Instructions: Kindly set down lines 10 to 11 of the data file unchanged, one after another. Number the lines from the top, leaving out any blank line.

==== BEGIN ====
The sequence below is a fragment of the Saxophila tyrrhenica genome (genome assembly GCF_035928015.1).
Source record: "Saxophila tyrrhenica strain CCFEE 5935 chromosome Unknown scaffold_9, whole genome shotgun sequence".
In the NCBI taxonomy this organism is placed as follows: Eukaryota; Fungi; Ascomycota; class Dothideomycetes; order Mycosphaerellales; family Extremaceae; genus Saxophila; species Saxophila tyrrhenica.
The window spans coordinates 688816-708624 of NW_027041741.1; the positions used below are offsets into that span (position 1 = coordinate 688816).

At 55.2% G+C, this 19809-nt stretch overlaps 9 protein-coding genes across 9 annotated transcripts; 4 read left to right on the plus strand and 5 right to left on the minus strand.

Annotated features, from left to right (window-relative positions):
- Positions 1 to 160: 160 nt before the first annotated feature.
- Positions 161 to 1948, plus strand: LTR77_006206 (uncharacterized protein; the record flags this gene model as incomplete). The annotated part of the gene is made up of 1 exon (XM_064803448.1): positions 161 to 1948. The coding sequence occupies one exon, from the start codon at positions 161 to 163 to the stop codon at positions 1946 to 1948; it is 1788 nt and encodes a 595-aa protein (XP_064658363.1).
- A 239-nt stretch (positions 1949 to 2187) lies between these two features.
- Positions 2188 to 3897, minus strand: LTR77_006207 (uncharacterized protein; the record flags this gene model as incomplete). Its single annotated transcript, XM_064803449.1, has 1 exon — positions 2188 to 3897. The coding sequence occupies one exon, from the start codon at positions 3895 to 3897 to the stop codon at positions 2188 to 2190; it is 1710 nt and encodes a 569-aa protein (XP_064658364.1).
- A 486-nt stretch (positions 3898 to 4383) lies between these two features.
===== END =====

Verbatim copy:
- Positions 2188 to 3897, minus strand: LTR77_006207 (uncharacterized protein; the record flags this gene model as incomplete). Its single annotated transcript, XM_064803449.1, has 1 exon — positions 2188 to 3897. The coding sequence occupies one exon, from the start codon at positions 3895 to 3897 to the stop codon at positions 2188 to 2190; it is 1710 nt and encodes a 569-aa protein (XP_064658364.1).
- A 486-nt stretch (positions 3898 to 4383) lies between these two features.